What is Kamma? – Is Everything Determined by Kamma?

Revised January 28, 2020

Things Happen Due to Causes and Conditions

1. A key concept in Buddha Dhamma is cause and effect. Nothing happens without a cause or a reason.

  • But even if root causes are there, we can stop them from bringing their results by blocking the CONDITIONS for them to come to fruition (a seed has the potential to bring about a tree, but for that to happen the seed must be given fertile soil, water, and sunlight).
  • That is explained with simple terms in “Working of Kammā – Critical Role of Conditions.”
  • That is why in Paṭicca Samuppāda, “paccayā” does NOT mean “it will happen”; see, “What Does “Paccayā” Mean in Paṭicca Samuppāda?“.
Nature’s Laws – Niyāma Dhamma

2. Nature enforces this cause and effect via five primary unshakable laws (niyāma dhamma or sometimes called dhammatā.) The correct word is niyama (meaning “fixed), but it is commonly called niyāma.

  • They are kamma niyama, citta niyama, utu niyama, bīja (or bija), and dhamma niyama.
  • We will discuss these in detail in another post. But the point here is that kamma is NOT deterministic, other than for ānantariya kamma (killing one’s parents or an Arahant, injuring a Buddha, etc.) Everything plays out due to a complex process involving all five niyama dhamma.

3. First of all, there are actions by individuals that lead to harmful consequences right away. If one jumps from a tall building, one is bound to get hurt or worse. That is a result of dhamma niyama (law of gravitation is a dhamma niyama,) which is cause and effect. Paṭicca Samuppāda is the ultimate dhamma niyama. It explains how and under what conditions kamma vipāka produces results.

  • When something appears in this world, it does not stay the same. It changes in unexpected ways (viparināma) and eventually destroyed. Thus anything in the world (a sankata) is subjected to the utu niyama. Whatever results that kamma vipāka may bring in, they will also eventually go away.
  • Bīja (or bija) niyama is not relevant to the workings of the plant seeds, as some books explain. It dictates how kamma bīja (seeds) lead to their fruits (vipāka). A “puñña kamma seed” or a “good seed” will always produce excellent results, and a “pāpa kamma seed” or a “bad seed” will generate a bad result. A Sōtapanna would have made all those kamma seeds, that make it possible to have rebirths in the apāyā, to be ineffective. Thus a Sōtapanna will NEVER be born in the apāyā.
  • Citta niyama involves laws associated with the working of the complex mind, and that can affect kamma vipāka in a significant way. For example, by purifying the mind, one can attain the Sōtapanna stage and thus make INEFFECTIVE all those kamma seeds that could lead to birth in the apāyā.
  • Kamma vipāka are the root causes for all that happens in this world, but their effects can be altered and even stopped by exploiting the other laws of nature. That is what a Buddha discovers when he attains Enlightenment. All kamma vipāka are made ineffective at reaching full Nibbāna or the Arahanthood.

The main point here is that most bad consequences can be avoided by understanding Dhamma, living a moral life, and being mindful (yōniso manasikāra).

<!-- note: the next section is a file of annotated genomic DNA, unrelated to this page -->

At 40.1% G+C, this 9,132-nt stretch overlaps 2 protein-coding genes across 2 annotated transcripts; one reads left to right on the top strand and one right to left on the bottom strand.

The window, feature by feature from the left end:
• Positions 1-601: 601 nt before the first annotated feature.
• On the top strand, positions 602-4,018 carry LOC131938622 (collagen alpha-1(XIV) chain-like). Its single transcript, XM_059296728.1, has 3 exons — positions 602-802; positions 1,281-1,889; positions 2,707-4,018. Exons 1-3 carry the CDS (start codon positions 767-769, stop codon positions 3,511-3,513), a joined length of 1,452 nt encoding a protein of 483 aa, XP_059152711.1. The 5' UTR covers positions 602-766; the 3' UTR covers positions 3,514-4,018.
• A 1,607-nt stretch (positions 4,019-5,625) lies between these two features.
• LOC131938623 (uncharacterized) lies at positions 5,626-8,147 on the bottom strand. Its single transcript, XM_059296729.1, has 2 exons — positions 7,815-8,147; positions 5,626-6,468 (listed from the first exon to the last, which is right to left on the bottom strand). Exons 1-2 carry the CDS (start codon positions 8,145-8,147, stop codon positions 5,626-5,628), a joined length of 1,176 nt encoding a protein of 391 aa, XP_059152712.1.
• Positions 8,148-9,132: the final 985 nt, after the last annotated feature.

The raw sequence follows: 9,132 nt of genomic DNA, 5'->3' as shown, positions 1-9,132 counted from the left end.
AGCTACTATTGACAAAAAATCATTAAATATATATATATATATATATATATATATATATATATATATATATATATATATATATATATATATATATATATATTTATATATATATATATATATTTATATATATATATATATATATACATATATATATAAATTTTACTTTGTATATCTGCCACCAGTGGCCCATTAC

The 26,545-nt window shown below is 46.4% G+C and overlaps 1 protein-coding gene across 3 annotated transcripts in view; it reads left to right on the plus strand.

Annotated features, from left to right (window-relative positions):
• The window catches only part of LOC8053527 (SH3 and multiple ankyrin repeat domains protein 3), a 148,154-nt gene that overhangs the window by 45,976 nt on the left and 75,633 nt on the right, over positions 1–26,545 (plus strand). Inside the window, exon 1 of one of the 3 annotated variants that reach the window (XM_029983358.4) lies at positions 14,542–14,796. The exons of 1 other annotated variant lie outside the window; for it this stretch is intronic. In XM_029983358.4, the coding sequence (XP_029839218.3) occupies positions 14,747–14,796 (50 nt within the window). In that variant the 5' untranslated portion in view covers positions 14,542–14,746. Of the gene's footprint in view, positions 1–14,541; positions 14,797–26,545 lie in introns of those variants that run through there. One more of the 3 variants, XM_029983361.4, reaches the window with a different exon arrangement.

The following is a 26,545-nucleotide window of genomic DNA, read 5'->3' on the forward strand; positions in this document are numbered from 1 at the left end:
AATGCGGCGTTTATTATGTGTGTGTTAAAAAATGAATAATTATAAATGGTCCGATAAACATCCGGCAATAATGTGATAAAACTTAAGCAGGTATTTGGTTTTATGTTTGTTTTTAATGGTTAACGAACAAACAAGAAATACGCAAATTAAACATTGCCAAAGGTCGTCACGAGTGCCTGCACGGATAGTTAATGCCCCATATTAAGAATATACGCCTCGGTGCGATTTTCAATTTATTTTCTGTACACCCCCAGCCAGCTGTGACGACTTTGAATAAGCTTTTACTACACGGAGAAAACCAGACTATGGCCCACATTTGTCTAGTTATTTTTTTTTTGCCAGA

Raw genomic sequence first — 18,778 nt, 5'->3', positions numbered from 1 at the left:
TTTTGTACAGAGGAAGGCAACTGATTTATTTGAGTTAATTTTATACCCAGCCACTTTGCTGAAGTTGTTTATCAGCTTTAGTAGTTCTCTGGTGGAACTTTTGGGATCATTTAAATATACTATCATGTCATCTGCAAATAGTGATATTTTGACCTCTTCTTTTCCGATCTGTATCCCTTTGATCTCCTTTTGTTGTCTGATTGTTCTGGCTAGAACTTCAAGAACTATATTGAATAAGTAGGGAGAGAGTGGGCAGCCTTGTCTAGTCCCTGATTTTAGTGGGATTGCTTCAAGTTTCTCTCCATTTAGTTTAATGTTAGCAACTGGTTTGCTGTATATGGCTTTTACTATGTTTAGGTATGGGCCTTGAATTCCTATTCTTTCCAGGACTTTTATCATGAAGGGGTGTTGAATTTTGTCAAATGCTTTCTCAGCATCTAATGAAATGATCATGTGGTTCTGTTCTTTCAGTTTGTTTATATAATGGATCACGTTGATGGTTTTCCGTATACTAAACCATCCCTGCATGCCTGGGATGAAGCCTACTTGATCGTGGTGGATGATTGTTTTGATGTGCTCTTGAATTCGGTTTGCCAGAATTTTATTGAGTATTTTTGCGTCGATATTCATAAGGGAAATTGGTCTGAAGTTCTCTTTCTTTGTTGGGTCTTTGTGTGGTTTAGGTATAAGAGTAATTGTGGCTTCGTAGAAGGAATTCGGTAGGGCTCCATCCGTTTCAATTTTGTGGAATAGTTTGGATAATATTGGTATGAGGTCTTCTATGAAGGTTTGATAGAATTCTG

We Have Done Many Good and Bad Kamma in Our Past Lives

4. In this beginning-less long journey of rebirths called sansāra (or samsāra), each of us has done an uncountable number of both good and bad things. When we do a good or an immoral act, the kammic energy associated with that act gives rise to a seed, called a kamma seed. It is energy (not a material thing) that stays with our minds until it gets a chance to come to fruition. An apple seed will not germinate and grow into an apple tree until the right conditions (soil, water, sunlight, etc) appear. In the same way, all our kamma seeds lie in waiting for the right conditions to appear. If we allow such “conditions,” we will have to experience the result of that kamma or kamma vipāka at that time.

  • Our kamma seeds (kamma bīja) are subjected to the bīja niyama mentioned above. In either case, a seed gives rise to a plant or a vipāka according to the type of seed. Someone, who did something terrible that only an animal would do, will pay for that may be with a birth in the animal realm; someone who did an act of generosity may get rewarded accordingly.
Conditions Must be Right to Bring Vipāka of Past Kamma

5. We can keep an apple seed (for example) in a dry, cool place for a long time. Some seeds have been kept intact for thousands of years. It will not germinate until we plant it in fertile soil and provide water and sunlight. In the same way, a kamma seed (good or bad) can lay dormant for a long time until conditions become right for it to germinate. We all have accumulated numerous kamma seeds over these repeated rebirths. What we need to do is to provide conditions for good kamma seeds to germinate and NOT allow conditions for bad ones to germinate.

  • Thus kamma is the act, AND kamma vipāka is the result of that act. But since the right conditions need to appear for a kamma seed to “germinate,” the vipāka may not come until later in the same life, next life, or even many lives later.
  • That is why it is not easy for people to see that their actions will have consequences. Kamma niyama is not the only law that is in effect; there are four more as mentioned above, and they all work together. It is a very intricate network. In particular, because there is a citta niyama (principle of thoughts), we also have some control over kamma vipāka. We cannot change any of the five niyama, but we can OVERCOME a cause (a power) due to a niyama by building an opposing force.
Being Aware of the Conditions Is Key